Movin' Down The World Beat Road
Photography and story by Diane Adam (2000
Monterey Reggae Festival a Hugh Success
"There is no other music on earth that unites so many people and does it so peacefully.
Do you know that there is not really one single security person in this whole place."
What other music can make that claim.
-Roger Steffans from Beat Magazine
If you love to move and you love to groove, the place to be was the 6th Annual Monterey
Bay Reggae Festival in Monterey, California on September 2-3, 2000.
Winding down the summer festivals was a lineup so impressive that a 2nd day was added
to the program to grant the Reggae massive with what they really wish for -- Righteous
Roots Reggae Music! Headlining the 2-day festival was Buju Banton, Don
Carlos, Jimmy Cliff, Apple Gabriel, Mystic Revealers, Twinkle Brothers and Wailing
Souls. Master of Ceremonies at this year's show was Rocky Bailey and Roger
Leading the way on Saturday, September 2, was the Bay Area's own Reggae Angeles (with
the little angels too when lead singer Fenton Wardle invites his two young daughters
Trinity and Angel on stage), Earl Zero and Zema. Headlining on Saturday was
a first-rate performance by Israel Vibration's former lead man Apple Gabriel.
A sentimental yet powerful journey was had by all with the pleasing tone of former
Black Uhuru member, Don Carlos who performed the song "Holiday" and other songs
from his latest CD release, Seven Days A Week on RAS Records. Bassist Amlak
Tafari and the Yellow Wall Dub Band kept the pace sweet for both Don Carlos and
Apple Gabriel with the expert help of drummer Wadi Gad and Fazel Pendergast on rhythm
The Wailing Souls satisfied the soul singing their "oldies but goodies" with
"She Pleases Me", "Lady You Don't Know" "Bandits" and a song especially requested
before the show by Buju Banton, "Mr. Fire Coal Man". The Wailing Souls
moved into the present with a song from their upcoming CD release, Equality
with the song "Don't Say" (you're leaving me now). Lead singer of the
Wailing Souls, Pipe remarked that the song "Don't Say" is a Trench Town Jamaica
love song. The Wailing Souls' album, Equality is called that because Pipe
says, "Equality means, we need everybody to have a equal share and equal rights and
justice 'cause it's a long time the scale has been unbalanced so, now we want it leveled, so
we say, equality!" Holding firm and maintaining the rhythm guitar licks for the
Wailing Souls was Vince Black.
Jamaica's top crossover Reggae/R&B/Hip-Hop artist Wayne Wonder captivated
the crowd with his alluring voice and smooth style as he glided on stage to open his show
with the song, "Forever Young". Wonders never ceased as he caressed the ladies
with the song "Baby, You and I" and set the pace to come with the bashment song,
"Joy Ride" from his new CD release, da Vibe on AO Records.
Scorching the night air with his ruff-edged vocals was Buju Banton
(b. Mark Anthony Myrie). Banton opened his show with the songs "Destiny",
"Habir Nagost Negast" (King of Kings, Lord of Lords), "Not An Easy Road" and his
new song, "Mighty Dread" from his CD, Unchained Spirit on the new Anti
Records (subsidiary of Epitaph Records). Buju's performance was
smoothed out by a wicked duo with Wayne Wonder, whose smooth R&B sound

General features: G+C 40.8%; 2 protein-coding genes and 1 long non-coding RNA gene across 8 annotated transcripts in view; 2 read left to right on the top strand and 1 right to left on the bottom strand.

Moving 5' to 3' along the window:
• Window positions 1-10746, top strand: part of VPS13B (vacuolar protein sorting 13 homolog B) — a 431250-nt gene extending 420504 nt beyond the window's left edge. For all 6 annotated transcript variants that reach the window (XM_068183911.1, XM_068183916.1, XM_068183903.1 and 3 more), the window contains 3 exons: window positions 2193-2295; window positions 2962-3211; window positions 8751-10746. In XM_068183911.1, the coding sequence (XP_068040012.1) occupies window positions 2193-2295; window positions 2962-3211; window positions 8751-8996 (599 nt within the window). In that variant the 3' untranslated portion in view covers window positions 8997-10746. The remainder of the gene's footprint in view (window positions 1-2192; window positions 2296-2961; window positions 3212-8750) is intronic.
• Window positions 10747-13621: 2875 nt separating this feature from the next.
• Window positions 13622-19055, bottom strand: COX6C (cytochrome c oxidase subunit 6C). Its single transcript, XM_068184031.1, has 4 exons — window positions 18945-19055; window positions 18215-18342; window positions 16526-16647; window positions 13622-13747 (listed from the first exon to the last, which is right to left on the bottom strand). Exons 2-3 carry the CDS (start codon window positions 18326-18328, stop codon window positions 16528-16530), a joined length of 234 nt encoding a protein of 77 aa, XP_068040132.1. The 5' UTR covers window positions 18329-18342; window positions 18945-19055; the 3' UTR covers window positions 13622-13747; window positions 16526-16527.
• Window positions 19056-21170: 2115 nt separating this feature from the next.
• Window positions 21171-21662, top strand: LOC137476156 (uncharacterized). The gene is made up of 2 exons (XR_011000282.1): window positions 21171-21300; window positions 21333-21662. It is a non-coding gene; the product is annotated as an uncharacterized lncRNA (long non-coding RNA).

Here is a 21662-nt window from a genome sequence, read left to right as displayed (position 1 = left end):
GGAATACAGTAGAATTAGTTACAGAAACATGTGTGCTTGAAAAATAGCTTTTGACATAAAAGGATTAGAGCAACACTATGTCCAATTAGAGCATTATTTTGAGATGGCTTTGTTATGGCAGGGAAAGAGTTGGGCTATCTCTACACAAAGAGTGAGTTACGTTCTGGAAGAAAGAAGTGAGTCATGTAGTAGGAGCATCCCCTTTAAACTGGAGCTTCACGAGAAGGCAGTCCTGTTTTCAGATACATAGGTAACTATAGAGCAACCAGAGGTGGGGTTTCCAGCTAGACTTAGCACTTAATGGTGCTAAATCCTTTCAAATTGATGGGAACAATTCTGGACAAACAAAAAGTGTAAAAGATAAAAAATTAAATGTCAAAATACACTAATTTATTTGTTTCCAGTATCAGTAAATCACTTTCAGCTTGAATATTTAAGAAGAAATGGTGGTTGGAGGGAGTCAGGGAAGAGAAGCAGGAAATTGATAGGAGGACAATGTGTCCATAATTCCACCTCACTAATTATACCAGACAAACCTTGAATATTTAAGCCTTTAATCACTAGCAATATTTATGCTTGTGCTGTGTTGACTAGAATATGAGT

beautifully accents Buju's throaty vocal style. Banton and Wonder are now
touring the country promoting their new CDs.
Opening the show on Saturday, September 3rd were stellar performances by Bay Area
Reggae artists Dani Spencer and Della Grant. Also performing
were Humble Soul and Jerry Jheto featuring former Wailer band member,
bassist Fully Fullwood and his Fully Fullwood Band. Headliners
on Saturday included the truly mystical Mystic Revealers who shined when they
performed their beautiful song, "Religion" from their 1993 CD release, Jah Works
on RAS Records. Closing this year's show was a touching performance by legendary
Still, it was (ohhh yeah!) the incredible, electrifying, breathtaking Twinkle Brothers'
Ralston Grant on guitar/vocals and lead vocalist Norman Grant who stole the
show. Their outstanding performance made it mandatory for many in the
crowd to just call it a night after the Twinkle's visually an spiritually gratifying Rasta
Revival prior to Jimmy Cliff's show. The Twinkle Brothers opened their show
with the invocation song "Don't Board The Wrong Train". They effortlessly
flowed into a titanic repertoire of songs including "It's Only Rasta", "Jah Kingdom
Come", "Praise His Name" (In the dancehall), "Faith Can Move Mountains", "Babylon
Is Falling", "Since I Throw The Comb Away" and from their first album, the title
track, "Rasta 'Pon Top." Changing the pace, they moved into the Ska beat
of "Please Help Me", the soulful "It's Not Who You Know" and, the loving "Sweeter
She Is." Giving us that authentic stripped down sound were band members
Stephen Wright on guitar, Dub Judah (aka Julius C. Samuel) on bass,
Earl 'lectric' Facey on drums and Victor Cross on keyboards. Jah
knows (and so did the crowd from the joyful looks on their faces) that the Twinkle Brothers truly remain
the rulers of Rasta music! The love this band pours out to their fans is unsurpassed
and this year's show must have been dedicated in advance to Twinkle's keyboardist,
Victor Cross who was tragically killed in a auto accident in Paris not long after this show.
Spinning the tunes between sets on Sunday was Irie Dole and Ivier from
Wisdom Records and from Massive Sound International, Robert
Rankin and Spliff Skankin (DJ for the "Reggae Roadblock" on KPFA
in Berkeley) and on Saturday DJ Sister Yasmin's Crucial Dance Riddims.
Respect and Big Up to Monterey Bay Reggae Festival promoter Andre Smith,
his wife Pam Smith and all the Monterey Bay Reggae Festival Staff for all their
hard work and dedication in putting together at top notch Reggae Show.
(c)2000 by Diane Adam